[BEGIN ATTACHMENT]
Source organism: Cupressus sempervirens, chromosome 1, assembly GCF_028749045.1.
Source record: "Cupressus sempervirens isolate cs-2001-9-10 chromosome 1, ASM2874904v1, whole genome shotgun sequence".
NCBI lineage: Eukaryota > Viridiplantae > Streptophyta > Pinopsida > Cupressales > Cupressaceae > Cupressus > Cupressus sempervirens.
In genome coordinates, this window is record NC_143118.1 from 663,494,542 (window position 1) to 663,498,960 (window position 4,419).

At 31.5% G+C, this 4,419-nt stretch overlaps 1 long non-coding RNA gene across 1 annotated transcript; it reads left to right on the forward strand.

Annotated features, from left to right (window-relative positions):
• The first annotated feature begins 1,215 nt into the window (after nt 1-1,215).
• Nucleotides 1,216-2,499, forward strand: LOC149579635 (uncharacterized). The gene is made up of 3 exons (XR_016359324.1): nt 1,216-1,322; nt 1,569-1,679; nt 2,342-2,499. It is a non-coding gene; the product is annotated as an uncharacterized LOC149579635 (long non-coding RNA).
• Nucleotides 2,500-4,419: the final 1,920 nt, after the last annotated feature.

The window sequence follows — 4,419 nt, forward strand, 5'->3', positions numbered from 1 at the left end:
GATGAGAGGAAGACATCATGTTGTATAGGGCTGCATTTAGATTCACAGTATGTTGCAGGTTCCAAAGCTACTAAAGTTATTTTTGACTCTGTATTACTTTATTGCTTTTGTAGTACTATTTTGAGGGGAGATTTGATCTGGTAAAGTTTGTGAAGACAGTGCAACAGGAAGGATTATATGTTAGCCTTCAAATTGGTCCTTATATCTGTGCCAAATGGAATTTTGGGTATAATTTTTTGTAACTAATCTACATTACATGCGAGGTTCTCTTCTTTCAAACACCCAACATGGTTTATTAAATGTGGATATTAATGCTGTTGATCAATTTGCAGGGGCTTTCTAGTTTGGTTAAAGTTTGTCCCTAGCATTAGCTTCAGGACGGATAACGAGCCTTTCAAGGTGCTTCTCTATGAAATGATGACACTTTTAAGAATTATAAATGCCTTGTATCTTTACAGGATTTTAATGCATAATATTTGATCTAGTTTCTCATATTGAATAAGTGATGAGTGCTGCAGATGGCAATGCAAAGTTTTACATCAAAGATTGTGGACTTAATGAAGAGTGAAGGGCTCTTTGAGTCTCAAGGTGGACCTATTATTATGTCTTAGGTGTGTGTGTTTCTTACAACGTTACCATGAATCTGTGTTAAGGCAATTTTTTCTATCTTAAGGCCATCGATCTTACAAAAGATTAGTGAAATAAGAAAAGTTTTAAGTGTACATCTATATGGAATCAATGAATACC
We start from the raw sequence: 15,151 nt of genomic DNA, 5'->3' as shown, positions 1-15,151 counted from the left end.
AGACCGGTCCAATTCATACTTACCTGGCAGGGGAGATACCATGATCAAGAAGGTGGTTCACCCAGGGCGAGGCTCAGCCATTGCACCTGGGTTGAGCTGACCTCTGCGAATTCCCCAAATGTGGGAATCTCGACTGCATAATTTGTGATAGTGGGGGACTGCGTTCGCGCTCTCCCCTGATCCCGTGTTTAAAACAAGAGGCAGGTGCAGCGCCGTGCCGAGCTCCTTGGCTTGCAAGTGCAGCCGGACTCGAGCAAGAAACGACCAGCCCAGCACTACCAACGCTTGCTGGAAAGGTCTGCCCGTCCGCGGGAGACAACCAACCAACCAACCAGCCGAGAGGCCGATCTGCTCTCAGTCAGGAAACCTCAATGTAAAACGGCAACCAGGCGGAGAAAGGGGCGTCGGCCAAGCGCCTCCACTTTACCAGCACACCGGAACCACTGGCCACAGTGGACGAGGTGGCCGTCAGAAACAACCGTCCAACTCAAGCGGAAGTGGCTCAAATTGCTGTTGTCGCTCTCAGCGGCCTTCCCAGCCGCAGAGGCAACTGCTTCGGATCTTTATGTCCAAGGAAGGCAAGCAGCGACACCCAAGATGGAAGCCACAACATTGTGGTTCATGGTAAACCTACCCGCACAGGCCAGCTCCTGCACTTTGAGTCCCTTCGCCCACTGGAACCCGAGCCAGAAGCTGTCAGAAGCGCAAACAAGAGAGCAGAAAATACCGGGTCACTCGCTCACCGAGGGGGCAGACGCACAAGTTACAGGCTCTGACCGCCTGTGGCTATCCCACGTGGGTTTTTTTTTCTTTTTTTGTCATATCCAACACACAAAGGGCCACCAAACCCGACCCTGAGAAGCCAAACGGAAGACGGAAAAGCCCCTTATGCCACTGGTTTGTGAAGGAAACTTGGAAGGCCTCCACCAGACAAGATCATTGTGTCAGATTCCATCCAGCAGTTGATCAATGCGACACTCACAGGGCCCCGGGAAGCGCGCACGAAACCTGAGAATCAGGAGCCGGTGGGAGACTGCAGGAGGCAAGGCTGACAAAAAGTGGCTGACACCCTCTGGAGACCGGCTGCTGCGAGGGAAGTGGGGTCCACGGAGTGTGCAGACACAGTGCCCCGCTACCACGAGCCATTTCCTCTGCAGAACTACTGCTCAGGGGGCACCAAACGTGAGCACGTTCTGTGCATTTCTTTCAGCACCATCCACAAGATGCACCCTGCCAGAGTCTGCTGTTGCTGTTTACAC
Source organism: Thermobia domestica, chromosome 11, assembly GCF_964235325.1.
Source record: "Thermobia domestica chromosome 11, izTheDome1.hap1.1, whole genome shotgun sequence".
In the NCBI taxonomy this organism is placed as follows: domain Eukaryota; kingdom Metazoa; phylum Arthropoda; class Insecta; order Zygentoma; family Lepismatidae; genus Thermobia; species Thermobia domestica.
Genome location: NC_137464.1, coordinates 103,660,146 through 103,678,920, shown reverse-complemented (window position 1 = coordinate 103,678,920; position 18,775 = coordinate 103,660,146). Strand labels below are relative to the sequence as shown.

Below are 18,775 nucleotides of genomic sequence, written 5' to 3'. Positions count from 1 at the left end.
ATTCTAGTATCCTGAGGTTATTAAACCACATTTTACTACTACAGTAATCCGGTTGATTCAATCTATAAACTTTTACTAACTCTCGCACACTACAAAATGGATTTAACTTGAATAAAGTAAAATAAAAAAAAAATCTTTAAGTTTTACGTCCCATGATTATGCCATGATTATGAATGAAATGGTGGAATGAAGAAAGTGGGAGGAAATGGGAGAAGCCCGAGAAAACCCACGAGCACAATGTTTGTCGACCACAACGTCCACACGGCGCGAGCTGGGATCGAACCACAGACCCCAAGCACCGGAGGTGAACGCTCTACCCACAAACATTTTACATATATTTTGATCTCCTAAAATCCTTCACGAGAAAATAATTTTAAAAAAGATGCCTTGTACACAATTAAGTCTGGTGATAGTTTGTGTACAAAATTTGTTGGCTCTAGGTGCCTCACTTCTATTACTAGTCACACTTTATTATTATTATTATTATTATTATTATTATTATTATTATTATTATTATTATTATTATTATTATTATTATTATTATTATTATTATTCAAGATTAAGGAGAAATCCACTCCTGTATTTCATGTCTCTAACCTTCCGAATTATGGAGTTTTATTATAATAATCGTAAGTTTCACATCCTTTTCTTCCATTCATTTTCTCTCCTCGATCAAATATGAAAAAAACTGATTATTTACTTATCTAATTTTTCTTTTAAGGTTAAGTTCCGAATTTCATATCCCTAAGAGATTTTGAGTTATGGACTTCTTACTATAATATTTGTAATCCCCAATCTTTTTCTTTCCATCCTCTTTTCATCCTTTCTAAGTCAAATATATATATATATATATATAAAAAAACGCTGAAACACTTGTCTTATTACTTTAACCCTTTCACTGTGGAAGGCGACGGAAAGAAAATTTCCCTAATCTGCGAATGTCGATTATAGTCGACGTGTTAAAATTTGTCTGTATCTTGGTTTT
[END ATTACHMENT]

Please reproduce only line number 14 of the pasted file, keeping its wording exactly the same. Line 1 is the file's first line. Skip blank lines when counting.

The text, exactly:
Source organism: Thermobia domestica, chromosome 11, assembly GCF_964235325.1.